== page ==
What Is DHA in Baby Formula?

What Is DHA in Baby Formula?

We may earn commission from links featured in this post. Read more.

DHA is an ingredient that appears on so many baby formula labels. It’s also a supplement that many nutritionists, paediatricians, and health professionals are recommending. 

That’s why many parents want to know what is DHA in baby formula? What are its benefits? And what exactly is it used for? 

Read on to know the detailed answers to all these questions. 

What Does DHA Stand for?

DHA is an acronym that’s easy on the ear, and it’s short for the scientific name, that’s much harder to pronounce, docosahexaenoic acid. In simpler terms, this biochemical substance is basically a long-chain omega-3 fatty acid. We all know omega-3 to be good, right?

What Is DHA?

Fatty acids are the building blocks that aid in the synthesis of proteins, hormones, and various types of enzymes. 

DHA is present in all human cells, and it’s essential to the proper functioning of the eyes and the brain. It makes up around 90% of the Omega-3 fatty acids of the brain tissue, which is a huge deal. This valuable substance makes up around a quarter of the total fats in the brain. 

That is a huge presence of that fatty acid in such vital organs, and clearly, a person needs to get sufficient amounts of DHA to maintain brain health and functionality. 

This material is naturally present in breast milk but wasn’t always included in baby formula. Many believe that it’s responsible for developing brain function, cognitive skills, and visual acuity in babies.

As DHA is in breastmilk, and formula is effectively artificial breastmilk it needs to be there.

What Does DHA in Baby Formula Do?

DHA, which is an Omega-3 fatty acid, is among the essential fatty acids that assist in brain development and the neurological integrity of vision. It’s believed that DHA boosts brain function, especially, when babies get a sufficient amount of it early on. 

Omega-3 is available in breast milk in varying amounts. This depends on the mother’s diet, her metabolism, as well as, genetic and other factors. This is a consistent supply of DHA to the baby, which most specialists believe to be highly beneficial and advantageous. 

DHA wasn’t always present in baby formula. Recently, many brands added it to their mixes regardless of if it’s newborn, follow on or hungry baby milk in an attempt to make the formula more wholesome and nutritious and ‘closer to nature’. This is particularly important for mothers who can’t breastfeed due to any reason, and thus, depend fully on baby formula.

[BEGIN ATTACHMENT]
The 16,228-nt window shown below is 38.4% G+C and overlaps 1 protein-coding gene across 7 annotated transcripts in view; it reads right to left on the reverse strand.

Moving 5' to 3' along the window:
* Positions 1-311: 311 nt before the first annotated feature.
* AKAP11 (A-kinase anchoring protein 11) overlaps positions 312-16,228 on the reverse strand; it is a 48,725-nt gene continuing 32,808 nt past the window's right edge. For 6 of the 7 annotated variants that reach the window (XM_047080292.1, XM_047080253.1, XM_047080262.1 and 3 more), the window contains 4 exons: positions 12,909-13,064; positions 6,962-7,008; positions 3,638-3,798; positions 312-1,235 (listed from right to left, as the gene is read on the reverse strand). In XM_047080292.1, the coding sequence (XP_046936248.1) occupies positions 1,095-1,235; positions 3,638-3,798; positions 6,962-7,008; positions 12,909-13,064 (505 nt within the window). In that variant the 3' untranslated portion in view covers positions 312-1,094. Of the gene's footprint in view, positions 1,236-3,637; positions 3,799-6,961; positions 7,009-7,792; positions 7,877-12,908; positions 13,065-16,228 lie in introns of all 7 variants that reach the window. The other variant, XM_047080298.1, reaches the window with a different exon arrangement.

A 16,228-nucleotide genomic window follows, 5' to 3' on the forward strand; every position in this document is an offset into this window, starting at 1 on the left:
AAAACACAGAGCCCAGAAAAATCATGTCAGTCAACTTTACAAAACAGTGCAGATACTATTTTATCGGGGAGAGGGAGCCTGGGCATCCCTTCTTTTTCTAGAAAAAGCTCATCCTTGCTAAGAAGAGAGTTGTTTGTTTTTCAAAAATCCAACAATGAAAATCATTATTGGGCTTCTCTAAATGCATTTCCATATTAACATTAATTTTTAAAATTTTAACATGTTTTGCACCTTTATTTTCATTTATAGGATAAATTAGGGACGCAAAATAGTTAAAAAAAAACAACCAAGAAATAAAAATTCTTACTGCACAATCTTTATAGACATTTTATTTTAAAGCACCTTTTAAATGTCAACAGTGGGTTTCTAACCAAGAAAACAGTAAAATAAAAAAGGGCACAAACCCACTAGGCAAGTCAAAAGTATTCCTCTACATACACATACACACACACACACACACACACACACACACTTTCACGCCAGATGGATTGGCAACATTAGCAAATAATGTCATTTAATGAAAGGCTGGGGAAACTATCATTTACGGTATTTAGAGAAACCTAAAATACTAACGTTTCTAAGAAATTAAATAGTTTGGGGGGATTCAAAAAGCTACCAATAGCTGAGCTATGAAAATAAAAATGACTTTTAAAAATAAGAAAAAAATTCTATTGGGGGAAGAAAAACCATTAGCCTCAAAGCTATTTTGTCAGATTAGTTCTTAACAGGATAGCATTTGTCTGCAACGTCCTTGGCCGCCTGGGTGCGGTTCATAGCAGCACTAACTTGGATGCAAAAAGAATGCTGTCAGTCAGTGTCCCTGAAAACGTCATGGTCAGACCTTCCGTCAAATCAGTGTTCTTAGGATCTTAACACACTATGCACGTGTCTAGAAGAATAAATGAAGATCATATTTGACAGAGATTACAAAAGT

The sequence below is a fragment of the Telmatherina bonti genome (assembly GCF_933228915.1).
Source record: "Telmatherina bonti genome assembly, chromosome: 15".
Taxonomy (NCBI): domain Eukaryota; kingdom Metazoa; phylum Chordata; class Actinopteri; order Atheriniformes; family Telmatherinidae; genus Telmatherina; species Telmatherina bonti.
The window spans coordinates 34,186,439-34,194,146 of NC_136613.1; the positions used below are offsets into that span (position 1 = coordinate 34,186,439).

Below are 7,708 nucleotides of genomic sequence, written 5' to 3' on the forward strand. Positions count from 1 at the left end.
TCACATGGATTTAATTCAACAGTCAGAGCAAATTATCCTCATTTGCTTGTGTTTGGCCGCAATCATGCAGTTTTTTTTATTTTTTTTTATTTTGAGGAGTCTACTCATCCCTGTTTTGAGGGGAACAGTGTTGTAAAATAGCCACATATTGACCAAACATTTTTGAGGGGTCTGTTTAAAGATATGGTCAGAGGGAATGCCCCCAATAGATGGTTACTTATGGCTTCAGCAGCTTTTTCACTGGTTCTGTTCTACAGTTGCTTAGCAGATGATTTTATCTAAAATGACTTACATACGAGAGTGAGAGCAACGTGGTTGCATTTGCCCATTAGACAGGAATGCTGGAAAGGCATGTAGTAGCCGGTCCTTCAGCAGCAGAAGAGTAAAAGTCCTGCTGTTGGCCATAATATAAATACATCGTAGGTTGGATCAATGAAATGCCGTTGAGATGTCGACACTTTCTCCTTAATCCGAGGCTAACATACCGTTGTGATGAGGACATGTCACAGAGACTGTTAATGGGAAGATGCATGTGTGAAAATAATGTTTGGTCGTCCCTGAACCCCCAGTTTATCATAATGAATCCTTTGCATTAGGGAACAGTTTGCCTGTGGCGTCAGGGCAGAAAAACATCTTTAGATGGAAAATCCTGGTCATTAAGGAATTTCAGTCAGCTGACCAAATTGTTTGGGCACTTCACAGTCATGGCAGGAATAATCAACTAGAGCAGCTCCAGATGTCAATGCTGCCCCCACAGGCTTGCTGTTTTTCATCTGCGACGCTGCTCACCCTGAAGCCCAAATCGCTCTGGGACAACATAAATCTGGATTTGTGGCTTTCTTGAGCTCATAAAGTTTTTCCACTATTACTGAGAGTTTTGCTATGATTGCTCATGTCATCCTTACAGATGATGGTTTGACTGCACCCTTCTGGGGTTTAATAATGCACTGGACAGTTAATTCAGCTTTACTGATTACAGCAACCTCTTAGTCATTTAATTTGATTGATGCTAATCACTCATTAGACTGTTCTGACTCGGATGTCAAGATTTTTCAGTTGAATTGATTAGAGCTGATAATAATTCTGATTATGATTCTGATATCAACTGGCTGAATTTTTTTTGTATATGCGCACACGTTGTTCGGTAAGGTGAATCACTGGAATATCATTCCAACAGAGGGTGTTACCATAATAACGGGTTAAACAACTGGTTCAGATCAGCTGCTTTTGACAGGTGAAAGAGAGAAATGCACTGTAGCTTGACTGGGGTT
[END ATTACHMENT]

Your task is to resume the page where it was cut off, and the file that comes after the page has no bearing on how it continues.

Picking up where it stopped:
Is There DHA in Breastmilk?

DHA is found in breastmilk, often in amounts large enough to cover the baby’s needs. The quantity varies from day to day, and there are clear differences in composition between one mother to the next. the DHA in formula never changes unless regardless of how much they’re fed.

This indicates that the amount of DHA is directly related to the mother’s diet, her general health, lifestyle, and other hereditary factors.

Since breastmilk is the best food for a baby, their substitutes need to be as close as possible in terms of ingredients.

Can DHA Be Found in Food? 

DHA is found in various foods, and it’s one of the main sources that mothers get their Omega-3. Some new moms take their DHA as a supplement, and that’s fine too. However, the natural form is often preferred to the synthetic one. 

Babies usually get their needs of DHA through their mother’s breastmilk. However, as soon as they grow sufficiently, they can get it directly from their own food. That is easily done by choosing food types rich in DHA. 

A paediatrician should always be consulted about the foods that a child is allowed to eat. Also, about the right time to introduce that food and how.  

Seafood has the highest content of DHA and Omega-3 fatty acids, especially, big fish that lives in the ocean. Shellfish are great sources too, and they’re filled with plenty of other essential nutrients. However, shellfish should not be fed to an infant as they are common allergens.

For those who don’t fancy seafood all that much, or get allergies when they eat it, there are some vegetarian sources that could be easier to add to the diet. 

Here are some of the best foods that constitute a good source of DHA: 

  • Salmon fish 
  • Mackerel fish 
  • Oysters 
  • Shrimp 
  • Sardines
  • Seaweed 
  • Algae 
  • Flax seeds
  • Hemp seeds
  • Chia seeds 
  • Walnuts 


DHA is one of the most important Omega-3 fatty acids. Recent studies showed that including it in the diet, or taking it as a supplement, is essential for brain, skin, and eye health. It’s also conducive to general wellbeing. 

Babies and infants need DHA just as adults do, and maybe even more. It helps their brains grow in a healthy manner, and might even boost their IQ. Breastmilk contains varying amounts of DHA, and recently, most baby formula brands added it too. 

There should be some caution though to stay below the recommended daily intake of DHA. Too much of a good thing could easily turn into an unsavoury matter. Thus, it’s wise to read the label, and give the child the right amount of DHA supplementation in the baby formula. 

If you just wondered what it stood for on the formula pack out of interest, I hope you ended up learning more than you bargained for.